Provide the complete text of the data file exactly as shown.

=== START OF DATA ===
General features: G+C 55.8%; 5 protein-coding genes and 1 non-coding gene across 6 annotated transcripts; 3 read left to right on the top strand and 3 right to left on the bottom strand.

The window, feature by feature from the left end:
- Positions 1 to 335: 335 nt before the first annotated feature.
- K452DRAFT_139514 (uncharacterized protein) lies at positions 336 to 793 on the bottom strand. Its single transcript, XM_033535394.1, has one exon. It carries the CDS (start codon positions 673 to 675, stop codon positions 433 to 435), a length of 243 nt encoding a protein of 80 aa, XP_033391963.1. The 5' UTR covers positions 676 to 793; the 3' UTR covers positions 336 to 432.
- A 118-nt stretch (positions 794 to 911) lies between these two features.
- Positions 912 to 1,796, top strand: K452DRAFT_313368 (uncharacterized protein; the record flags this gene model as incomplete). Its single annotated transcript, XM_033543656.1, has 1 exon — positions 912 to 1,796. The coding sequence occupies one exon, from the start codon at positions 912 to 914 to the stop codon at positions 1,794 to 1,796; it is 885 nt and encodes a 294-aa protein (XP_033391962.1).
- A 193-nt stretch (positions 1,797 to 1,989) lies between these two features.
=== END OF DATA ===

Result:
General features: G+C 55.8%; 5 protein-coding genes and 1 non-coding gene across 6 annotated transcripts; 3 read left to right on the top strand and 3 right to left on the bottom strand.

The window, feature by feature from the left end:
- Positions 1 to 335: 335 nt before the first annotated feature.
- K452DRAFT_139514 (uncharacterized protein) lies at positions 336 to 793 on the bottom strand. Its single transcript, XM_033535394.1, has one exon. It carries the CDS (start codon positions 673 to 675, stop codon positions 433 to 435), a length of 243 nt encoding a protein of 80 aa, XP_033391963.1. The 5' UTR covers positions 676 to 793; the 3' UTR covers positions 336 to 432.
- A 118-nt stretch (positions 794 to 911) lies between these two features.
- Positions 912 to 1,796, top strand: K452DRAFT_313368 (uncharacterized protein; the record flags this gene model as incomplete). Its single annotated transcript, XM_033543656.1, has 1 exon — positions 912 to 1,796. The coding sequence occupies one exon, from the start codon at positions 912 to 914 to the stop codon at positions 1,794 to 1,796; it is 885 nt and encodes a 294-aa protein (XP_033391962.1).
- A 193-nt stretch (positions 1,797 to 1,989) lies between these two features.